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New Jersey Endangered and Threatened Species Field Guide


Image of An adult fairy shrimp, with a quarter for size comparison.Zoom+ An adult fairy shrimp, with a quarter for size comparison. © Mike Davenport

Eastern fairy shrimp

Eubranchipus holmanii

Species Group: Invertebrate

Conservation Status

State: Special Concern

 

IDENTIFICATION

Fairy shrimp are small crustaceans only about an inch in length. They have a segmented body divided into three parts: head, thorax, and abdomen. Their exoskeleton is thin and flexible and they do not have a carapace. They have 11 pairs of leaf-like swimming legs known as phyllopodia with which they swim upside-down. Their color ranges in shades of gray, blue, green, orange, and red.

Fairy shrimp have two compound eyes on stalks and two pairs of antennae. The first pair of antennae are small. The second pair is longer and, in males, they are enlarged and specialized for holding the female during mating.

Image of The range of the eastern fairy shrimp is unknown within New Jersey.Zoom+ The range of the eastern fairy shrimp is unknown within New Jersey.

DISTRIBUTION AND HABITAT

The Eastern fairy shrimp is found in eastern North America, from Quebec in the north to Alabama in the south and as far west as Minnesota. The actual extent of its range, however, is not known. Although the species is known to occur in New Jersey, its range within the state is unknown.

Due to their relatively large size, slow movement, and lack of a hard shell, fairy shrimp are prey for many other animals. Because of this, they primarily inhabit vegetated vernal pools where there are fewer predators than in permanent water bodies and where fish cannot survive. They prefer clear cool to cold water with a neutral to low pH and they do not inhabit running water.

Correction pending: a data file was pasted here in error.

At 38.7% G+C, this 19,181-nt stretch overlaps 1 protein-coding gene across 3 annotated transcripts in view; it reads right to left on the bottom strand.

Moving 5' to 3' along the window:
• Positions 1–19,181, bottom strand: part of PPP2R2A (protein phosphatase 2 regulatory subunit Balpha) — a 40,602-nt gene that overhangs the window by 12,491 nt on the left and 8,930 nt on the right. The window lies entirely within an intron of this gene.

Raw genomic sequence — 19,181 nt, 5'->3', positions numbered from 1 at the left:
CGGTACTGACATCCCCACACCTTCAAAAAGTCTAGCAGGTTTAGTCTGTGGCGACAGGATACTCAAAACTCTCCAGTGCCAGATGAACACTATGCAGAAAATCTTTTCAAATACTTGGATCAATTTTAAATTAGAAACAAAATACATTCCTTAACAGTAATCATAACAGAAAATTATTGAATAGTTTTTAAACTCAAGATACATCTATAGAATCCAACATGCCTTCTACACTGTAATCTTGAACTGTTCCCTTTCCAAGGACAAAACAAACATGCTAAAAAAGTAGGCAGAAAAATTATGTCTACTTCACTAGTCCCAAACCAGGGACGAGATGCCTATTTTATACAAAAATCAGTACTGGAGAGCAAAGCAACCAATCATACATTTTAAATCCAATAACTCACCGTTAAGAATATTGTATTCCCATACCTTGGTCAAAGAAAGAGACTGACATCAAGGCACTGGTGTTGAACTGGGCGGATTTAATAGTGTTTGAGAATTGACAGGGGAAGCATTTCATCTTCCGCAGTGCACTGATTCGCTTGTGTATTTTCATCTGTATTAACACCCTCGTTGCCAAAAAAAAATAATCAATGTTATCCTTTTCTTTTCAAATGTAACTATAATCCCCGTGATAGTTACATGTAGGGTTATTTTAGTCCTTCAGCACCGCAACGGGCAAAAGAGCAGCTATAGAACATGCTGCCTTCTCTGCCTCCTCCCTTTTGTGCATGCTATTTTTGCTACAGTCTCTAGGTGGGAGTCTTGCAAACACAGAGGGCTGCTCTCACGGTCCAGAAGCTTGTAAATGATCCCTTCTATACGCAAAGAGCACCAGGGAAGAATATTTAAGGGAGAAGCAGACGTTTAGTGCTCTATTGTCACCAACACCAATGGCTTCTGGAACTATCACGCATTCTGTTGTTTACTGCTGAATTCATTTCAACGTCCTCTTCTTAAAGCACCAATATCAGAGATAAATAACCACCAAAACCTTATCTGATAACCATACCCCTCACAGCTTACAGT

DIET

This species of fairy shrimp is a filter feeder which feeds on plankton and other small organic particles in the water.

LIFE CYCLE

Fairy shrimp have a life cycle specialized for living in their temporary vernal pool habitat. They are known as “fairy” shrimp due to the seemingly “magical” way in which they seem to appear out of nowhere in their woodland pools of water, often in locations where they have not been seen in years.

In New Jersey, fairy shrimp usually begin hatching between February and March. They may often be observed swimming under frozen water surfaces. They are sexually mature within 45 days and have a maximum lifespan of 70 days.

Females lay eggs which can withstand heat, cold, and dry conditions. These eggs are drought resistant and may survive several years without water. Fairy shrimp eggs have been known to survive for 15 years before hatching. Eggs overwinter in a dormant stage. Upon exposure to water, the eggs will soon come out of dormancy and will then hatch.

Fairy shrimp cannot tolerate warm water conditions and, in New Jersey, are usually not found within vernal pools after late May or whenever water temperatures reach 68-72° F.

CURRENT STATUS, THREATS, AND CONSERVATION

Fairy shrimp are an important food source for insects, amphibians, and waterfowl. They are also an indicator of water quality and aquatic ecosystem health. The filling-in or modification of wetlands which support vernal pools is the greatest threat to fairy shrimp in New Jersey because it results in loss or modification of pool ecosystems. Road run-off as well as pesticide, herbicide, fertilizer, and sediment run-off within watersheds may also harm fairy shrimp.

Over 300 species of fairy shrimp have been identified so far throughout the world with some known only from a single location. Some species are protected either at the federal level or by various states. A status review completed in 2010 by the New Jersey Endangered and Nongame Species Program found that the Eastern fairy shrimp should be listed as a species of special concern. This listing is due to increasing loss of vernal pool habitat within the state as well as the lack of information regarding their status within New Jersey. Much greater survey effort targeted at fairy shrimp species will be necessary in order to determine their distribution and abundance within New Jersey.


Text written by Michael J. Davenport in 2011.


Scientific Classification

Kingdom: Animalia
    Phylum: Crustacea
       Class: Branchiopoda
          Order: Anostraca
             Family: Chirocephalidae
                Genus: Eubranchipus
                   Species: E. holmanii

Find Related Info: Invertebrates, Special concern

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